Can Limona by Mesura

Located in Barcelona, Spain, Can Limona is a beautiful single family home designed in 2017 by Mesura.

Expansive living room with arched windows, wooden paneling, and a grand piano as the focal point.
A minimalist living space with wooden paneling, a modern sectional sofa, and a sleek fireplace.
A modern, elegant kitchen with a marble island, wood furniture, and large windows overlooking nature.
Sleek, modern bedroom with bold black walls, wood headboard, and large windows.
A warm, inviting space with a curved ceiling, stone walls, and a recessed lighting display.
Charming Mediterranean-style facade with lush ivy-covered archways and rustic furnishings.

About Can Limona

Rediscovering Alella: A Fusion of Rural Charm and Modernist Elegance

In the late 1980s, Lluís Clotet and José Antonio Martínez La Peña embarked on a quest. They sought a property that boasted distinct architectural flair, segmented into parts yet unified by a sprawling garden. Their journey culminated in the discovery of a breathtaking mansion in Alella. This remarkable find featured a cottage dating back to 1778, which had undergone extensive renovations, blossoming into a grand Modernist house by 1909. Consequently, they divided the house into apartments, with each tenant occupying a separate floor.

Fast forward to 1992, the architects undertook a respectful renovation. They aimed to honor the original architecture while introducing more open, flexible spaces. This transformation involved crafting interconnected spaces anchored by a base standing 7.2 feet (2.20 meters) high.

A New Chapter: Tailoring Space for Modern Living

A quarter-century later, the Iborra-Wicksteed family found their ideal ground floor space. It promised a single-level living experience, a vast garden for leisure and cultivation, and a rich architectural backdrop. However, the existing renovation catered to a larger family unit, contrasting with the couple’s requirements. This discrepancy unveiled new spatial possibilities, spearheaded by the need for an expansive “master bedroom.”

The project approached the existing structure with profound respect, acknowledging its three unique features: the cottage’s robust walls, the Modernist house’s lofty ceilings and expansive spaces, and the 1992 renovations that enhanced communal areas with a 7.2 feet (2.20 meters) high base.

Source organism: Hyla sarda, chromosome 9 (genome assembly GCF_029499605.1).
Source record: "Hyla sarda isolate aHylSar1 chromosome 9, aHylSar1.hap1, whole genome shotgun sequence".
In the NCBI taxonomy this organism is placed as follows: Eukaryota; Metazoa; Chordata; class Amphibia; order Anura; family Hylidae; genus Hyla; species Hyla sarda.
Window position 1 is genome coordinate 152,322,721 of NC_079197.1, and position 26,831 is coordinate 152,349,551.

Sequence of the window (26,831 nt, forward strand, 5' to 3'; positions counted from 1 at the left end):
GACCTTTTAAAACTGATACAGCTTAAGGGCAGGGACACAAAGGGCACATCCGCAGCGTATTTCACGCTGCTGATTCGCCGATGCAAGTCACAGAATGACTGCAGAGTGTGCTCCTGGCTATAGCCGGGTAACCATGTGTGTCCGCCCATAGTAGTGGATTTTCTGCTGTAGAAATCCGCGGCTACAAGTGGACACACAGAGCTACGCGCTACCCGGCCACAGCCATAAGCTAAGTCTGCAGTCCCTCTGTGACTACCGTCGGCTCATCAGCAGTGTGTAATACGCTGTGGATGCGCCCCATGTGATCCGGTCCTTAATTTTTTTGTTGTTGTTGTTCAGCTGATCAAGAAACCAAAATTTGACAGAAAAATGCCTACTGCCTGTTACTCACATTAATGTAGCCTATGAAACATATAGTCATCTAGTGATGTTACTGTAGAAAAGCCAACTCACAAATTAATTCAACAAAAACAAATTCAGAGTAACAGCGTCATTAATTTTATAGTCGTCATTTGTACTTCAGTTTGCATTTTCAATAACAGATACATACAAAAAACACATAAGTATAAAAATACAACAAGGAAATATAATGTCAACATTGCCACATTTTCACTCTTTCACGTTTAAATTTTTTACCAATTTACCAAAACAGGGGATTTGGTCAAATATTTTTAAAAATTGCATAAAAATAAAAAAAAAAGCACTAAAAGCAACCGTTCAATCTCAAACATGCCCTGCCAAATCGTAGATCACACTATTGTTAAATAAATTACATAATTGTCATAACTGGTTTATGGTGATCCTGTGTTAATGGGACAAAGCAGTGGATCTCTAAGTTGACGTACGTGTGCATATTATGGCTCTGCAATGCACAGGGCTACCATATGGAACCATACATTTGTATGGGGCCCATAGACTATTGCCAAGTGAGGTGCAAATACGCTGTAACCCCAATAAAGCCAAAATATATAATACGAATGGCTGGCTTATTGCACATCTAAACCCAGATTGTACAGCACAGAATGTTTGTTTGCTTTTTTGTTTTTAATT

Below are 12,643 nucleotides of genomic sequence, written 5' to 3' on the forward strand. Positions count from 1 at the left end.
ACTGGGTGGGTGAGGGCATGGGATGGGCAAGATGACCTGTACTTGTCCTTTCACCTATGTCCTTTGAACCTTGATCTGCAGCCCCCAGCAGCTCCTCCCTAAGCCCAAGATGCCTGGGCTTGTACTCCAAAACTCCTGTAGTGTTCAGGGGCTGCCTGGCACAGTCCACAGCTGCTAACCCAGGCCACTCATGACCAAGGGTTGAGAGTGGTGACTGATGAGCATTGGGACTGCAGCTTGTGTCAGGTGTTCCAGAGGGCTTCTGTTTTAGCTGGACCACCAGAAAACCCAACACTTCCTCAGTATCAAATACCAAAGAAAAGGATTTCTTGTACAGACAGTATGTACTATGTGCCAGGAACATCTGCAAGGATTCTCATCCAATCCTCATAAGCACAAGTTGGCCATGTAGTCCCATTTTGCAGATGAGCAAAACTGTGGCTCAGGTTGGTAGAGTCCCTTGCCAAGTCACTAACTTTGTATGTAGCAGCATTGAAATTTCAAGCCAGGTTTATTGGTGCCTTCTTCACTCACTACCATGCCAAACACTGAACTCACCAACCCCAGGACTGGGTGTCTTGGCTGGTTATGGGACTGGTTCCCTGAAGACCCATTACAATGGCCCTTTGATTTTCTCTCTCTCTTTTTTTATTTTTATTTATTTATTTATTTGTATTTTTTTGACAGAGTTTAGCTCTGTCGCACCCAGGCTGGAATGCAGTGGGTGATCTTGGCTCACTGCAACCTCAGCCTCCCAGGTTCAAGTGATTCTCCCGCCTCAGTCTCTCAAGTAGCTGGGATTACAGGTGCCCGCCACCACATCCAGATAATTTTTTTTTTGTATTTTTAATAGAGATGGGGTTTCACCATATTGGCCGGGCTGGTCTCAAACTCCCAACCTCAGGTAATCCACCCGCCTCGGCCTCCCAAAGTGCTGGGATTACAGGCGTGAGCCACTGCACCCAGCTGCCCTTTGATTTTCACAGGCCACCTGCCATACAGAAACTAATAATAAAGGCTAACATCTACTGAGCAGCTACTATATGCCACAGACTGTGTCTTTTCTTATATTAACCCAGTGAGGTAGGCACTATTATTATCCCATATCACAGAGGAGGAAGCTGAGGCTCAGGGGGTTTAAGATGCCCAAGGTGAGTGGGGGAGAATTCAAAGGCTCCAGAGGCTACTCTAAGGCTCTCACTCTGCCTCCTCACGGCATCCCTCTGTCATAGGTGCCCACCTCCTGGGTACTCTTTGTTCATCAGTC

Blending Traditions: A Seamless Integration of Old and New

As the reform project evolved, a distinct treatment of the farmhouse and Modernist house emerged, both formally and materially. The goal shifted towards merging these distinct “worlds” through a new intervention, tailored to contemporary needs. A significant element of this fusion was a large, continuous piece of furniture. It weaved together the high-ceilinged Modernist structure with the two-story farmhouse, creating a bridge between day and night living areas, punctuated by service and storage spaces.

This furniture not only served as a divider but also as a connective element. It facilitated the creation of new, unprecedented spaces through its permeability, featuring doors inspired by stately Noucentist architecture.

Crafting an Atmosphere: A Tribute to Noble Materials

The renovation’s ambiance draws upon three original materials of the Modernist house: stone, wood, and stucco. This concept reached its zenith in the choice of materials and designs: vast white spaces adorned with vertical curtains and stone flooring, stucco-finished rooms reflecting the original Modernist style, and a stone monolith serving as a kitchen island, among others.

A Modern Reinterpretation: Bridging Spaces and Times

The modern intervention revisits the estate’s Modernist and rural roots, accommodating the tenants’ contemporary needs. A permeable longitudinal piece of furniture revolutionizes the space, introducing a new level of transversality. This transformation not only respects the estate’s heritage but also embraces the possibilities of modern living, proving that even the grandest of spaces can adapt to meet the demands of the present while honoring the past.

Photography courtesy of Mesura

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- by Matt Watts